Just as the original concept of disruption specified a process in which innovative and new forms of competitive businesses swept away old, outdated practices, the new digital businesses are quickly gaining ground in the marketplace and tapping new demographics, leaving slower businesses in the dust. This broader trend is leading to a growth in investment in all sorts of information technologies, and savvy businesses are going digital at a rapid pace.

This tremendous growth has been driving serious advances in IT for the last decade. So much so that IT departments are growing beyond their original capacities, and becoming independent firms themselves. The wide adoption of digital business models has greatly increased the demand for IT support services, and now professionals specializing in all types of technologies and software platforms are offering their help on the market.

Businesses looking to upgrade their IT support are now looking towards domestic IT firms for their support services. This is because “on-shoring,” as opposed to offshoring, is rapidly gaining ground as a viable option. Let’s take a look at each of these developments in more detail.

Getting Disrupted

Digital disruption is not just about abstract notions of competitiveness: the businesses that adopt digital models are enjoying real gains, while the businesses that fail to adapt are getting left behind.

One study from the MIT Sloan Management Review found that companies that had 50% or more of their revenues from digital channels enjoyed 32% higher revenue growth and 27% higher profit margins than industry averages.

Higher revenue growth and profit margins translate into increased competitiveness, so the early adopters are literally eating slower business’ lunch.

The Digital Shift

IpadTo really understand the far-reaching effects of digitalization, all you have to do is look at the companies that are going digital. We’re no longer just talking about savvy tech companies from Silicon Valley; it is literally everybody.
Financial institutions are busy developing web-based banking and investment tools. Restaurant businesses are completely digitizing their menus and partnering with tech ventures like Grubhub and Yelp’s Eat24. Food companies are expanding their digital marketing and R&D efforts. Entertainment companies are investing in streaming and other online technologies. Appliance and electronics manufacturers are increasingly turning towards smart devices, expanding the Internet of Things economy, and so on.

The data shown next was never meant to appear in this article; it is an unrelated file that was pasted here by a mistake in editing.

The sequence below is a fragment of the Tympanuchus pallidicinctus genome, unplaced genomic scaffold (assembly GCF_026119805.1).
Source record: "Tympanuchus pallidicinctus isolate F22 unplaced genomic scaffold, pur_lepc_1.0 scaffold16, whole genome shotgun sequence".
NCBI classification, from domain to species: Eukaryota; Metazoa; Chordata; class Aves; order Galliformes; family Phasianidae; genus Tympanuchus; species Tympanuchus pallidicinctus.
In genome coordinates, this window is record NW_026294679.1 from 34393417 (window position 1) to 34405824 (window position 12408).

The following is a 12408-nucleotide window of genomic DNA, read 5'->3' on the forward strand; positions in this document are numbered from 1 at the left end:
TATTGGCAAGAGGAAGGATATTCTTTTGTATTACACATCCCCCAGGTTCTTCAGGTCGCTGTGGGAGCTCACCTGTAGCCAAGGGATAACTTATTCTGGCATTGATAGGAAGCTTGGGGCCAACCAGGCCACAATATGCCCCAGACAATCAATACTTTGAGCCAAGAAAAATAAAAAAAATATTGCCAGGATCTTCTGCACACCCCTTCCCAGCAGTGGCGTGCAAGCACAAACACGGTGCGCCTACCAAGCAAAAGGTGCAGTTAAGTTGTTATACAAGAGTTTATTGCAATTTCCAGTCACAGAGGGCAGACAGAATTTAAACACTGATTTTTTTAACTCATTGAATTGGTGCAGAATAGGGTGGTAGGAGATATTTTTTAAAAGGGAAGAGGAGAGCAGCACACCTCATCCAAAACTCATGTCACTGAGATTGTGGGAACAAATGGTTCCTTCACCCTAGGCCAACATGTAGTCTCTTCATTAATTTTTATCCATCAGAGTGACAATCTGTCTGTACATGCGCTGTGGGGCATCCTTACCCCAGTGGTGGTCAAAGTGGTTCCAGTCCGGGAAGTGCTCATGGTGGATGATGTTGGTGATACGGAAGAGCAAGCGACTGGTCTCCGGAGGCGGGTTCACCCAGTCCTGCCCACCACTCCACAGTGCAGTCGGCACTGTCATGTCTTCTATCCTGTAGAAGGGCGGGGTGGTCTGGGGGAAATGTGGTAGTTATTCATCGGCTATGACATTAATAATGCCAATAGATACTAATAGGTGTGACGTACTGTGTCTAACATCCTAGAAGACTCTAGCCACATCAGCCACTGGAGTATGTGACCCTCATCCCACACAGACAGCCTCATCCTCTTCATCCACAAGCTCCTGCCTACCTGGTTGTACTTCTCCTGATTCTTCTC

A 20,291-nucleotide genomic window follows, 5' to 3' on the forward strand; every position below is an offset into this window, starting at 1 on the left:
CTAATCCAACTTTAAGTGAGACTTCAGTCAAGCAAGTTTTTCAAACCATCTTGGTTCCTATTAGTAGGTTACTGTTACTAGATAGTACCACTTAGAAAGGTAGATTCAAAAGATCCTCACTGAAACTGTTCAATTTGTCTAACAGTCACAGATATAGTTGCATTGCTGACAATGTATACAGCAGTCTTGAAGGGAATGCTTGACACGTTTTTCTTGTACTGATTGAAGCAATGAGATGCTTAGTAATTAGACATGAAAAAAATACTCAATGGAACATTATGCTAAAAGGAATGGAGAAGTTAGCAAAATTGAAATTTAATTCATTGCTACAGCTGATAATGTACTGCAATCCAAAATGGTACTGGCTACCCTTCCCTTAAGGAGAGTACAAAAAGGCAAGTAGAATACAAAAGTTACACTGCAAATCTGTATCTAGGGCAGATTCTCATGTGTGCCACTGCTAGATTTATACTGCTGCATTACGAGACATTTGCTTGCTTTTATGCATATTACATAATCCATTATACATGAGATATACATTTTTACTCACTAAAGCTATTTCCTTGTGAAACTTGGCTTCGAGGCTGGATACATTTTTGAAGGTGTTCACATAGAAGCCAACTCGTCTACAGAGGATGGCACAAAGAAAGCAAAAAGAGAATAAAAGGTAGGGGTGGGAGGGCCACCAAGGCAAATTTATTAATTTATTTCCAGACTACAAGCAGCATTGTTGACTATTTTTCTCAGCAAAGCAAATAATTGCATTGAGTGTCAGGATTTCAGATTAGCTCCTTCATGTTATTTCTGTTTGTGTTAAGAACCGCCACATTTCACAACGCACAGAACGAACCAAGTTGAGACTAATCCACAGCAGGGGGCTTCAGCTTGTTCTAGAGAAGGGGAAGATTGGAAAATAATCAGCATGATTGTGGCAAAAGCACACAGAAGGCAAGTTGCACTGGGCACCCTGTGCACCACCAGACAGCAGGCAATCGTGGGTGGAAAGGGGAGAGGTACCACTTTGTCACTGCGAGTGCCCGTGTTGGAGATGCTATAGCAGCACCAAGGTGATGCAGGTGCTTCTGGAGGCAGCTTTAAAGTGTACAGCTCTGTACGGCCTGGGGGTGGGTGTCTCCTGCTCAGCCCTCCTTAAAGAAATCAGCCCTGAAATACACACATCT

Demographic changes play a large part in this trend. Many businesses are increasingly courting Millennial and Generation Z consumers, two huge segments of the population known as “digital natives” unafraid of automation or remote communication. In fact, most consumers under 30 prefer to engage with commercial outlets solely online, and businesses are learning this fast. However, companies have to develop the technical and organizational capacities to make this transition, a role that IT support services are well-positioned to fulfill.

The Role of IT

These developments explain why so many businesses are anxious to adopt digital models, and fast. But there are obstacles. As one survey recently revealed, 78% of the survey respondents viewed digital transformation as critical to their organizations, but 63% said that the pace of changes in technology within their organization is too slow.

So, what’s going on? Many professionals feel that there is a lack of urgency in their organizations, and many CEOs, in particular are less interested in automation and digital solutions. There can be many reasons for this, but one compelling reason, in particular could be that businesses simply lack the resources to make such a transition in the short term.

IT departments are complex entities of their own, and making the digital transition may appear to be intimidating to many business leaders who are focused on day by day competition. Fortunately, there are great IT support services firms popping up all of the market, eager to fill this niche. With modern communication systems, collaborative software, and cloud computing technologies, IT professionals can provide businesses with much-needed technical support and digitization services without businesses having to invest in additional infrastructure and staff.

The Case for On-Shoring

For the last two decades, offshoring was seen as the most economic and viable way to outsource certain business operations. American companies would court various services and suppliers in various regions in Asia, such as China, India, and Taiwan. Mexico was another popular choice for its proximity.

However even this trend is rapidly changing. Wages are going up in the developing world, and businesses now have to contend with various rising costs that may have been hidden, such as dealing with extended supply chains, time delays, and transportation issues. There are other costs to take into account as well, such as natural disasters, security issues, and political instability.

In terms of IT support services and customer service in general, many companies were sourcing their tasks to countries like India in particular, a country which encourages the technology professions. Problems with outsourced tech services include time delays, coordination problems, and lowered quality, among others.